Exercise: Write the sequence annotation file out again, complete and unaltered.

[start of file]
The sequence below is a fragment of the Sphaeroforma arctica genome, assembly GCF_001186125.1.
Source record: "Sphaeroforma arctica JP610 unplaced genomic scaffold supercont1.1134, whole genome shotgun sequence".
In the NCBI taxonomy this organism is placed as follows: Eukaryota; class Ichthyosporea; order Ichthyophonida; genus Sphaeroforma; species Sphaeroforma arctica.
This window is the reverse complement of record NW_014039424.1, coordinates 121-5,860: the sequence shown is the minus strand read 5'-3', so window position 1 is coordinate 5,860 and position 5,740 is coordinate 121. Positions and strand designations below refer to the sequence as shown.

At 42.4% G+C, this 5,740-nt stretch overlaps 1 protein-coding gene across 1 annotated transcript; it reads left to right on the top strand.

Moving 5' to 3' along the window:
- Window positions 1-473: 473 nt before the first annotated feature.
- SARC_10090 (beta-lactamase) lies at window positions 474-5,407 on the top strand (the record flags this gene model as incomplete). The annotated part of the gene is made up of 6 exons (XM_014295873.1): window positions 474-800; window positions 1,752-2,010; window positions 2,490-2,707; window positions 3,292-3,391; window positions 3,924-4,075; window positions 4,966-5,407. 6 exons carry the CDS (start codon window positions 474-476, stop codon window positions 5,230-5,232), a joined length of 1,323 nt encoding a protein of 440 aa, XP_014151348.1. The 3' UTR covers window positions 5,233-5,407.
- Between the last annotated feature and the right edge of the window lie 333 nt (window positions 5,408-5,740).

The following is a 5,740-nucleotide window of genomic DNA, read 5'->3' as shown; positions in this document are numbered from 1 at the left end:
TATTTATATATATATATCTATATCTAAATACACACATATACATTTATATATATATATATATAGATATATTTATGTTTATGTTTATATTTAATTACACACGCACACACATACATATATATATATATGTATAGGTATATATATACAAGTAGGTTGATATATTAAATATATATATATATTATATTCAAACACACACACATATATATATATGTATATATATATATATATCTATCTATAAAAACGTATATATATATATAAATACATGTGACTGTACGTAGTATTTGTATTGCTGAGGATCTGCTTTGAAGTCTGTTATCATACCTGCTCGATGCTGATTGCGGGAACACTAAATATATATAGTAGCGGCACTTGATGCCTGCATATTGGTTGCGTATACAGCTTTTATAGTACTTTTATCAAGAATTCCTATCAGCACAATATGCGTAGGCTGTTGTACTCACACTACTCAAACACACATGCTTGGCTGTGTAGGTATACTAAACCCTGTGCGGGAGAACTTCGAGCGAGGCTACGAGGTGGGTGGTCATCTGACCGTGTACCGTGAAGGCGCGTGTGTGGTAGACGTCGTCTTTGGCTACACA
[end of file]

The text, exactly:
The sequence below is a fragment of the Sphaeroforma arctica genome, assembly GCF_001186125.1.
Source record: "Sphaeroforma arctica JP610 unplaced genomic scaffold supercont1.1134, whole genome shotgun sequence".
In the NCBI taxonomy this organism is placed as follows: Eukaryota; class Ichthyosporea; order Ichthyophonida; genus Sphaeroforma; species Sphaeroforma arctica.
This window is the reverse complement of record NW_014039424.1, coordinates 121-5,860: the sequence shown is the minus strand read 5'-3', so window position 1 is coordinate 5,860 and position 5,740 is coordinate 121. Positions and strand designations below refer to the sequence as shown.

At 42.4% G+C, this 5,740-nt stretch overlaps 1 protein-coding gene across 1 annotated transcript; it reads left to right on the top strand.

Moving 5' to 3' along the window:
- Window positions 1-473: 473 nt before the first annotated feature.
- SARC_10090 (beta-lactamase) lies at window positions 474-5,407 on the top strand (the record flags this gene model as incomplete). The annotated part of the gene is made up of 6 exons (XM_014295873.1): window positions 474-800; window positions 1,752-2,010; window positions 2,490-2,707; window positions 3,292-3,391; window positions 3,924-4,075; window positions 4,966-5,407. 6 exons carry the CDS (start codon window positions 474-476, stop codon window positions 5,230-5,232), a joined length of 1,323 nt encoding a protein of 440 aa, XP_014151348.1. The 3' UTR covers window positions 5,233-5,407.
- Between the last annotated feature and the right edge of the window lie 333 nt (window positions 5,408-5,740).

The following is a 5,740-nucleotide window of genomic DNA, read 5'->3' as shown; positions in this document are numbered from 1 at the left end:
TATTTATATATATATATCTATATCTAAATACACACATATACATTTATATATATATATATATAGATATATTTATGTTTATGTTTATATTTAATTACACACGCACACACATACATATATATATATATGTATAGGTATATATATACAAGTAGGTTGATATATTAAATATATATATATATTATATTCAAACACACACACATATATATATATGTATATATATATATATATCTATCTATAAAAACGTATATATATATATAAATACATGTGACTGTACGTAGTATTTGTATTGCTGAGGATCTGCTTTGAAGTCTGTTATCATACCTGCTCGATGCTGATTGCGGGAACACTAAATATATATAGTAGCGGCACTTGATGCCTGCATATTGGTTGCGTATACAGCTTTTATAGTACTTTTATCAAGAATTCCTATCAGCACAATATGCGTAGGCTGTTGTACTCACACTACTCAAACACACATGCTTGGCTGTGTAGGTATACTAAACCCTGTGCGGGAGAACTTCGAGCGAGGCTACGAGGTGGGTGGTCATCTGACCGTGTACCGTGAAGGCGCGTGTGTGGTAGACGTCGTCTTTGGCTACACA